Every school opening is usually plagued with lack of teachers, classrooms, and textbooks. But this school year is vastly different – so many daunting challenges beset the shift to digital and distance learning to replace traditional face-to-face classes amid the pandemic.
Would non-techie teachers be able to catch up quickly with the demands of online education? Can sufficient training be conducted efficiently? How about non-techie parents who are supposed to guide kids through homeschooling?
Can unreliable Internet connectivity finally cope with increased demand? How could families struggling financially afford expensive gadgets and WiFi? Would government be able to provide free gadgets for all public school students?
How can uneducated parents help in home schooling if they themselves are unable to comprehend online lessons or materials in the so-called blended learning mode? If the parents have to earn a living outside the home, who would look after their kids grappling with online learning sessions?
And how about the poorest areas in the Philippines where internet connectivity is not only the problem but the supply of electricity itself? Would there be a regular supply of free batteries or other sources of power for the free transistor radios that government intends to give poor students?
The many problems facing the coming school year are certainly daunting and unprecedented. But Education Secretary Leonor Briones is right: Education cannot wait, even amidst this pandemic.
“We never can attain full readiness because the world is changing rapidly,” Briones said. “I’m not of the mind that the time will come when we will 100 percent be ready. By the time we are 100 percent ready, other problems and complications have come in. And changes will have come in again.”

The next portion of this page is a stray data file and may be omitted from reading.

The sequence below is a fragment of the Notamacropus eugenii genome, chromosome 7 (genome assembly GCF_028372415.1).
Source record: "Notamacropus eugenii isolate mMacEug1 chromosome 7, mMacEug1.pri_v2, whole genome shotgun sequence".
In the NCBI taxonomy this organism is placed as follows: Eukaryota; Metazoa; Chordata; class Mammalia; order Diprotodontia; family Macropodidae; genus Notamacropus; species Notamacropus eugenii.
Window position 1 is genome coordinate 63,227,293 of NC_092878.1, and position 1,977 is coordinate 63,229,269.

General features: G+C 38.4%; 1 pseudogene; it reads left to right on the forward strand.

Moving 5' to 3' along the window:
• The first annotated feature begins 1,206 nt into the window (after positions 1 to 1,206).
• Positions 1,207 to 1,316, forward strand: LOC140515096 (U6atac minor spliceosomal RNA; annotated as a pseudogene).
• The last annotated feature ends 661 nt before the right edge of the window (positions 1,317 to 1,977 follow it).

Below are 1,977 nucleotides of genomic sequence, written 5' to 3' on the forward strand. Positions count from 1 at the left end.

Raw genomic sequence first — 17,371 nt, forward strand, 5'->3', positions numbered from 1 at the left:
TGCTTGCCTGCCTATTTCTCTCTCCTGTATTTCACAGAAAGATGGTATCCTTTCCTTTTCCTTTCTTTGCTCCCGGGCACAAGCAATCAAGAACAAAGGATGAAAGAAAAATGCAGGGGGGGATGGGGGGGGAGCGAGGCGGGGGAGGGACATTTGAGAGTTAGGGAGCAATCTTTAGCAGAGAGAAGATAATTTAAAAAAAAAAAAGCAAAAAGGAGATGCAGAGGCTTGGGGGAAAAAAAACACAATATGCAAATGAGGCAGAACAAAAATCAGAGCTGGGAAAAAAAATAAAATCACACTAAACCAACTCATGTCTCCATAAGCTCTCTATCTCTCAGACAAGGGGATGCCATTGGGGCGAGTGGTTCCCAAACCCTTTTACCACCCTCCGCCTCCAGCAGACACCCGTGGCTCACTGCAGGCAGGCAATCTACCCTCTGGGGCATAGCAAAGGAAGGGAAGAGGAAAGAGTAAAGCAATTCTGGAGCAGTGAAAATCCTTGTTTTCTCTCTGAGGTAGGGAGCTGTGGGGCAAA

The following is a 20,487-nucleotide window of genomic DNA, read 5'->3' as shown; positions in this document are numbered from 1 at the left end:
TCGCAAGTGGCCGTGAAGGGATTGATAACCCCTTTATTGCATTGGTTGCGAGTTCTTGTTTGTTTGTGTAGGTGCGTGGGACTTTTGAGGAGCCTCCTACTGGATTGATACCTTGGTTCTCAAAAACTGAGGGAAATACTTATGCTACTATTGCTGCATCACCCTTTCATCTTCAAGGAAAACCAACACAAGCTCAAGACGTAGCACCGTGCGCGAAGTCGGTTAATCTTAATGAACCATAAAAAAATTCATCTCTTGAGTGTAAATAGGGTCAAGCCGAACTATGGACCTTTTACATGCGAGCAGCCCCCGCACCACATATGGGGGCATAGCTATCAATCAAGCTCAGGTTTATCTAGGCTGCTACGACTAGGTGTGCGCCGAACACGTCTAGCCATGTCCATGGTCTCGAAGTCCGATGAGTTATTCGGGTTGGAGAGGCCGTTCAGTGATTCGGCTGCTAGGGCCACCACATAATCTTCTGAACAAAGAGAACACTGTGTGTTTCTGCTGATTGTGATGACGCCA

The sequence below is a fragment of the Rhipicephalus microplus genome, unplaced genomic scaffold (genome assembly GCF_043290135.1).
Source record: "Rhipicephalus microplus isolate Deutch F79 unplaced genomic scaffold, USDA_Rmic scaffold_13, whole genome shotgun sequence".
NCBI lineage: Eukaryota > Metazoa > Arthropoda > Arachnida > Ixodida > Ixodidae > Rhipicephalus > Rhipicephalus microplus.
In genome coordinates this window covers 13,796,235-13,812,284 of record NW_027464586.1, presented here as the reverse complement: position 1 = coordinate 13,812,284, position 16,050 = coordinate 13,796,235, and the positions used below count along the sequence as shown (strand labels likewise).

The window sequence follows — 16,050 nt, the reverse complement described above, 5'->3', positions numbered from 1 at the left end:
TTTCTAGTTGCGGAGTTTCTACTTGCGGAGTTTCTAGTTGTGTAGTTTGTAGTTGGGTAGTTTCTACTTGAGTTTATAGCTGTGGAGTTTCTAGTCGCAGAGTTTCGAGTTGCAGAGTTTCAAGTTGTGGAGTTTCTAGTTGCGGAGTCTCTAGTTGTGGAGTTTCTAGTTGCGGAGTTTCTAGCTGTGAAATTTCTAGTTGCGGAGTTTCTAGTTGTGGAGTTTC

Briones told a Senate hearing recently that cancelling or postponing school until a vaccine for coronavirus is available would be costly. “That will cost P395 billion to compensate our teachers… P395 billion for one year of waiting, waiting for the vaccine…”
So there’s no question that this school year has to push through. This can be done, Briones said, with the “adoption of various learning delivery options such as, but not limited to face-to-face, blended learning, distance learning, and homeschooling and other modes of delivery… depending on the local COVID Risk Severity Classification and compliance with minimum health standards.”
These various learning options form part of the DepEd’s Basic Education Learning Continuity Plan which the Inter-Agency Task Force of the Management of Emerging Infectious Diseases has resolved to adopt.
The gargantuan challenges ahead for the pursuit of the various learning options can be met much easier with a strong partnership between the DepEd and local government units with their respective local school boards (LSBs).
The Local Government Code of 1991 provides that all provinces, cities, and municipalities have their LSBs consisting of the local chief executive and superintendent or supervisor of schools as co-chairmen, with members comprised of the local sanggunian’s education committee chairman, the local treasurer, representative of Sangguniang Kabataan, representative of the teachers’ organization, and representative of the non-academic personnel of public schools.
The LSBs “serve as advisory committee to the sanggunian concerned on educational matters such as, but not limited to, the necessity for and the uses of local appropriations for educational purposes.” They also determine budgetary needs for the operation and maintenance of public schools. They can also pursue computer literacy training for teachers and help with online learning modules, as well as strengthening internet connectivity in their localities.
The daunting challenges that are overwhelming when viewed from a national perspective can be eased a bit by “localizing” problems and subjecting it to sharper focus with local school boards at the forefront, so local solutions can emerge. In other words: localize the problem, localize the solution.